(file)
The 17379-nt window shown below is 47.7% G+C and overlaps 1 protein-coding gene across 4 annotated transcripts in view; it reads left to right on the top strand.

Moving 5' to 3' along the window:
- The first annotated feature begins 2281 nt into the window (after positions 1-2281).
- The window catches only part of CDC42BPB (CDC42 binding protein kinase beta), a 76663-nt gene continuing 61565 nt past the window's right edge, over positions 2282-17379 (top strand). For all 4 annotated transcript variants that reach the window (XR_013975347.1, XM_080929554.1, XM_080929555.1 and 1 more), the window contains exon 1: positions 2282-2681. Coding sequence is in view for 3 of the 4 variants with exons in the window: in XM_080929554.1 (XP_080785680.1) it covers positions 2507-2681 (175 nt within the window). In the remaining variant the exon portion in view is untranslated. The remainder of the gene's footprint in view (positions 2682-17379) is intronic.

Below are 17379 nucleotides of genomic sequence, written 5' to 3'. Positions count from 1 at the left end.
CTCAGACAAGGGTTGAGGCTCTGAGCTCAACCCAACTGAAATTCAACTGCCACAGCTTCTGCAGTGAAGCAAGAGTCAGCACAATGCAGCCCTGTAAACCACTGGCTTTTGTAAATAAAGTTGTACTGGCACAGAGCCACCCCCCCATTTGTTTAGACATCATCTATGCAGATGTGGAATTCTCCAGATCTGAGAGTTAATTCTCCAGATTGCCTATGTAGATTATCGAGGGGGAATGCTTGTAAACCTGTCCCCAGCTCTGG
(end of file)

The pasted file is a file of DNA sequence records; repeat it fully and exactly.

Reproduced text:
The 17379-nt window shown below is 47.7% G+C and overlaps 1 protein-coding gene across 4 annotated transcripts in view; it reads left to right on the top strand.

Moving 5' to 3' along the window:
- The first annotated feature begins 2281 nt into the window (after positions 1-2281).
- The window catches only part of CDC42BPB (CDC42 binding protein kinase beta), a 76663-nt gene continuing 61565 nt past the window's right edge, over positions 2282-17379 (top strand). For all 4 annotated transcript variants that reach the window (XR_013975347.1, XM_080929554.1, XM_080929555.1 and 1 more), the window contains exon 1: positions 2282-2681. Coding sequence is in view for 3 of the 4 variants with exons in the window: in XM_080929554.1 (XP_080785680.1) it covers positions 2507-2681 (175 nt within the window). In the remaining variant the exon portion in view is untranslated. The remainder of the gene's footprint in view (positions 2682-17379) is intronic.

Below are 17379 nucleotides of genomic sequence, written 5' to 3'. Positions count from 1 at the left end.
CTCAGACAAGGGTTGAGGCTCTGAGCTCAACCCAACTGAAATTCAACTGCCACAGCTTCTGCAGTGAAGCAAGAGTCAGCACAATGCAGCCCTGTAAACCACTGGCTTTTGTAAATAAAGTTGTACTGGCACAGAGCCACCCCCCCATTTGTTTAGACATCATCTATGCAGATGTGGAATTCTCCAGATCTGAGAGTTAATTCTCCAGATTGCCTATGTAGATTATCGAGGGGGAATGCTTGTAAACCTGTCCCCAGCTCTGG